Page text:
I disagree with most of the logic and reasons provided in the OP.
As I see it, everyone (excluding arahants) experiences life as a sentient being subject to paticcasamuppada, and the life of a bhikkhu(ni) is the one the Buddha praised as most efficacious for the attainment of nibbana, and overcoming that arising.
That said, we're all in the same boat, lay or ordained, and whilst monastic circumstances might provide the more ideal environment for progress, there's doubtlessly pros and cons to each approach, and certain personality types that will find one mode of existence more authentic and true to their own sense of what is right, true and beneficial. Much of the path is about Right Intention and Right Effort, and whichever mode of living prompts these factors has certainly got something going for it.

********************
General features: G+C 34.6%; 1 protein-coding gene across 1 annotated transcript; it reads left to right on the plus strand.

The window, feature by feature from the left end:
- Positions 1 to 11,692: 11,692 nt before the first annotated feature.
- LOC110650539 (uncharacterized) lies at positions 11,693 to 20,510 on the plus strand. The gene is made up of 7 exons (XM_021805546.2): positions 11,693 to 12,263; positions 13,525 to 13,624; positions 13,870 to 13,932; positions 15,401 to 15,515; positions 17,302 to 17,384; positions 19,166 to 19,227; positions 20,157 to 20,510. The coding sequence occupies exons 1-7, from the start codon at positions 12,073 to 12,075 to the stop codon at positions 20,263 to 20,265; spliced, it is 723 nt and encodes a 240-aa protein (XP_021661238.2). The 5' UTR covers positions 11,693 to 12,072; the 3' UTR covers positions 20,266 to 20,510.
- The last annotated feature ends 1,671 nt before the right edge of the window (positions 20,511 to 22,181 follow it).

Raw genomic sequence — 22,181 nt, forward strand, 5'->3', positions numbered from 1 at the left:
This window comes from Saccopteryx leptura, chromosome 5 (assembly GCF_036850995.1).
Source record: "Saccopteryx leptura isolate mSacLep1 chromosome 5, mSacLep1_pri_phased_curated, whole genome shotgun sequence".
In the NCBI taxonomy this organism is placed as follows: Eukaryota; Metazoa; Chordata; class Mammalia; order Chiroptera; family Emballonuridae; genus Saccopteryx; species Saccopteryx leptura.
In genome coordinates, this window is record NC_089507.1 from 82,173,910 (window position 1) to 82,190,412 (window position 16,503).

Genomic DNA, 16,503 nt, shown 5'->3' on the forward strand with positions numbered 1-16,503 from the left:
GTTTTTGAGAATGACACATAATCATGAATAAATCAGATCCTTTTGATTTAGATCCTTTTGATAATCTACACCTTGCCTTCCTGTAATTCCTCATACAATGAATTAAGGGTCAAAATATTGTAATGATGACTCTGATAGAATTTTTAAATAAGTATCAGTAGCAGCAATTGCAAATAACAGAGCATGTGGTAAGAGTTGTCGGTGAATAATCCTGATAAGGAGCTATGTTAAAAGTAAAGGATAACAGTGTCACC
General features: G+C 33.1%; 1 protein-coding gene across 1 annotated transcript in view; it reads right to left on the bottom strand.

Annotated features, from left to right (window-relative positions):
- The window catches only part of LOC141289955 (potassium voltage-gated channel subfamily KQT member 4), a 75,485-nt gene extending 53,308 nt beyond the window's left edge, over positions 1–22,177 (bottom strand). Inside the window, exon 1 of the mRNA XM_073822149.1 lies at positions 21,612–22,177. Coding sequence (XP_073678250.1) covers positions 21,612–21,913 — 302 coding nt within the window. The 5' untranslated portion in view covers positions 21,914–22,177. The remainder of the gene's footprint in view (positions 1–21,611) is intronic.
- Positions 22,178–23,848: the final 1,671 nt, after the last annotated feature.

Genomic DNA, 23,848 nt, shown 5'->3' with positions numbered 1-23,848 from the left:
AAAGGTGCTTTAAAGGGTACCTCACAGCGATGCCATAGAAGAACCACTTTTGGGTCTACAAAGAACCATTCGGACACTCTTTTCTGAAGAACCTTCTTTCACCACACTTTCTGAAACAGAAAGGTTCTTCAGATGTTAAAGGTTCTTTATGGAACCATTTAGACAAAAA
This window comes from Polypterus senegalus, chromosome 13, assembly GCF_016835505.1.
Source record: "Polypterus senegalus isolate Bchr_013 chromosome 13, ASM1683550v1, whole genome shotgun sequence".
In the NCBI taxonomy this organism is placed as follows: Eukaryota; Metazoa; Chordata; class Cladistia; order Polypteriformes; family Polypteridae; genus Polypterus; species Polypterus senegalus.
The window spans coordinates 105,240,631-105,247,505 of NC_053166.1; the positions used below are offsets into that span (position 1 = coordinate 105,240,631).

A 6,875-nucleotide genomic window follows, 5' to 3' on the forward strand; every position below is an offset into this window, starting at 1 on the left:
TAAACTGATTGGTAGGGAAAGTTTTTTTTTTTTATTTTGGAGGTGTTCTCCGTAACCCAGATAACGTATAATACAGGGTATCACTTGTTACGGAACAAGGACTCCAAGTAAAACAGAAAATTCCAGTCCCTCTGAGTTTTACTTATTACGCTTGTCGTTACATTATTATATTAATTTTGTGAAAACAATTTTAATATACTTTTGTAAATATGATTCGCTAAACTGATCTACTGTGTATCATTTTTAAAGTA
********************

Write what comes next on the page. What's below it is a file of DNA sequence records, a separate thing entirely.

"Do not force others, including children, by any means whatsoever, to adopt your views, whether by authority, threat, money, propaganda, or even education." - Ven. Thich Nhat Hanh
"The uprooting of identity is seen by the noble ones as pleasurable; but this contradicts what the whole world sees." (Snp 3.12)
"To argue with a person who has renounced the use of reason is like administering medicine to the dead" - Thomas Paine